• Measure tolerances of assembled and salvageable parts for conformance to standards or specifications, using gauges, micrometers, and calipers.
  • Clean internal compartments and moving parts, using rags and cleaning compounds.
  • Dismantle meters, and replace or adjust defective parts such as cases, shafts, gears, disks, and recording mechanisms, using soldering irons and hand tools.
  • Disconnect or remove defective or unauthorized meters, using hand tools.
  • Reassemble repaired equipment, and solder top, front, and back case panels in place, using soldering guns, power tools, and hand tools.
  • Attach air hoses to meter inlets, plug outlets, and observe gauges for pressure losses to test internal seams for leaks.
  • Make adjustments to meter components, such as setscrews or timing mechanisms, so that they conform to specifications.
  • Recommend and write up specifications for changes in hardware, such as house wiring.
  • Clamp regulator units into vises on stages above water tanks, and attach compressed air hoses to intake ports.
  • Repair leaks in valve seats or bellows of automotive heater thermostats, using soft solder, flux, and acetylene torches.
  • Collect money due on delinquent accounts.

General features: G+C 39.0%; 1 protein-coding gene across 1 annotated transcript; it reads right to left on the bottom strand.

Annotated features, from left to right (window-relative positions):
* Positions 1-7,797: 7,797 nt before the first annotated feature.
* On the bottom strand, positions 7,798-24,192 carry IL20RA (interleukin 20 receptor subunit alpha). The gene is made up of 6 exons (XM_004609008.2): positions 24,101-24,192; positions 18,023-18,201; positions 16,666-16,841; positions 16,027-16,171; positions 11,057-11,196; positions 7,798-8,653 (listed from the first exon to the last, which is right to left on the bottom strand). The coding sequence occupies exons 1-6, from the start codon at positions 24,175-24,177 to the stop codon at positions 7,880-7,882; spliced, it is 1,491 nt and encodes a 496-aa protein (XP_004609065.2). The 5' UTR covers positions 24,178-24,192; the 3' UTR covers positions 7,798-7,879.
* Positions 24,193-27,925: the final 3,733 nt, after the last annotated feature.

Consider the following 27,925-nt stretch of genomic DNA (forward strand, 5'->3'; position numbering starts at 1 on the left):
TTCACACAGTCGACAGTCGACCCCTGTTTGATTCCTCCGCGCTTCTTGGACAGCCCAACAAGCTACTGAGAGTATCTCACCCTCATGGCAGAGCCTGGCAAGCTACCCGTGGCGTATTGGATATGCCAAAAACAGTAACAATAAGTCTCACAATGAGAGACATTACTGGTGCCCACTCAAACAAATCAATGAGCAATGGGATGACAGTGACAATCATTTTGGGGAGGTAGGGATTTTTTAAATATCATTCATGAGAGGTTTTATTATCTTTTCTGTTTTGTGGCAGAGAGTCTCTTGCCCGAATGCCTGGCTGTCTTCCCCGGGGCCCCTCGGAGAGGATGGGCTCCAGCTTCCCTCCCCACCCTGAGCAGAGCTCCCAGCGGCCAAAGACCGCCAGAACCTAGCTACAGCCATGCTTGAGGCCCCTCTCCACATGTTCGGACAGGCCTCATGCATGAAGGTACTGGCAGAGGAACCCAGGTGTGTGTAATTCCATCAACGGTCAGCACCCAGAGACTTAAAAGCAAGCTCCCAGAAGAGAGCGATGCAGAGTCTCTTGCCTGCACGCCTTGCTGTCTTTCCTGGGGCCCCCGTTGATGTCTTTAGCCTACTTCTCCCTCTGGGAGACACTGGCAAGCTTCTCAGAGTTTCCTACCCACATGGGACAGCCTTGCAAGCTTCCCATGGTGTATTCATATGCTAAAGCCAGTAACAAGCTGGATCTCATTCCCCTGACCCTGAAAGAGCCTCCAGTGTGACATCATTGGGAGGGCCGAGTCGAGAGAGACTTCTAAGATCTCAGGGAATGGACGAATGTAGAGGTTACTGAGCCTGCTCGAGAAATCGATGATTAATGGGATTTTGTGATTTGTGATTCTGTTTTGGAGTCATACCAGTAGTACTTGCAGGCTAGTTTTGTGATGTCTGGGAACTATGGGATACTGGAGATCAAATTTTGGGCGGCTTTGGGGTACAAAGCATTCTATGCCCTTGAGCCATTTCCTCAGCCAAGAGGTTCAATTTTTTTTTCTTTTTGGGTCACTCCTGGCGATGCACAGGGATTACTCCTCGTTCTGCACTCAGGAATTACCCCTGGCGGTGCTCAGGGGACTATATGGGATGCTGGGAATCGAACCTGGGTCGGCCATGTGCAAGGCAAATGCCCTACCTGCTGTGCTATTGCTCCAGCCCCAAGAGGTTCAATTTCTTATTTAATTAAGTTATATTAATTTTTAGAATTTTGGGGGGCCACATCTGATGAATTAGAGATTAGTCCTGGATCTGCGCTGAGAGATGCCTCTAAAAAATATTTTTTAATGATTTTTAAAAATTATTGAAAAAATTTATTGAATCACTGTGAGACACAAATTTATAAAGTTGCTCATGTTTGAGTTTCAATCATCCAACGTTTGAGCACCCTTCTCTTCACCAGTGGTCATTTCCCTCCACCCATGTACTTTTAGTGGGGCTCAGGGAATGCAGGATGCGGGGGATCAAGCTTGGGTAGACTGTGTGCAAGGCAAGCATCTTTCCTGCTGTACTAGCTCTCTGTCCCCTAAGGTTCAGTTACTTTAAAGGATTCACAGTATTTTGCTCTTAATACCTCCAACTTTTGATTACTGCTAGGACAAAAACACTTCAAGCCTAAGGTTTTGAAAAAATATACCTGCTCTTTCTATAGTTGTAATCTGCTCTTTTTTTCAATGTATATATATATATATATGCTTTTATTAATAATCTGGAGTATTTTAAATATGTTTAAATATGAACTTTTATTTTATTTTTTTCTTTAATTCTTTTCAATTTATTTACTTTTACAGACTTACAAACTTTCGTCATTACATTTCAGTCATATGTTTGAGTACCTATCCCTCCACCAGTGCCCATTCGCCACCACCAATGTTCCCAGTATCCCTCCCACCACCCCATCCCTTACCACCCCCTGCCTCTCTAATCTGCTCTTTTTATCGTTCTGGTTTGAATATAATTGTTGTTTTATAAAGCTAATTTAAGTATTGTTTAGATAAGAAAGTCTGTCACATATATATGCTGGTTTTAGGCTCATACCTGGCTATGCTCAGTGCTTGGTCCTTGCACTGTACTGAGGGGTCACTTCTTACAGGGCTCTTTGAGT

• Splice and connect cables from meters or current transformers to pull boxes or switchboards, using hand tools.
  • Attach pressurized meters to fixtures which submerge them in water, and observe meters for leaks.
  • Advise customers on proper installation of valves or regulators and related equipment.
  • Calibrate thermostats for specified temperature or pressure settings.
  • Clean plant growth, scale, paint, soil, or rust from meter housings, using wire brushes, scrapers, buffers, sandblasters, or cleaning compounds.
  • Connect hoses from provers to meter inlets and outlets, and raise prover bells until prover gauges register zero.

Interests

  • Realistic - Realistic occupations frequently involve work activities that include practical, hands-on problems and solutions. They often deal with plants, animals, and real-world materials like wood, tools, and machinery. Many of the occupations require working outside, and do not involve a lot of paperwork or working closely with others.
  • Investigative - Investigative occupations frequently involve working with ideas, and require an extensive amount of thinking. These occupations can involve searching for facts and figuring out problems mentally.
  • Conventional - Conventional occupations frequently involve following set procedures and routines. These occupations can include working with data and details more than with ideas. Usually there is a clear line of authority to follow.

Education, training, experience

  • Education - Most occupations in this zone require training in vocational schools, related on-the-job experience, or an associate's degree.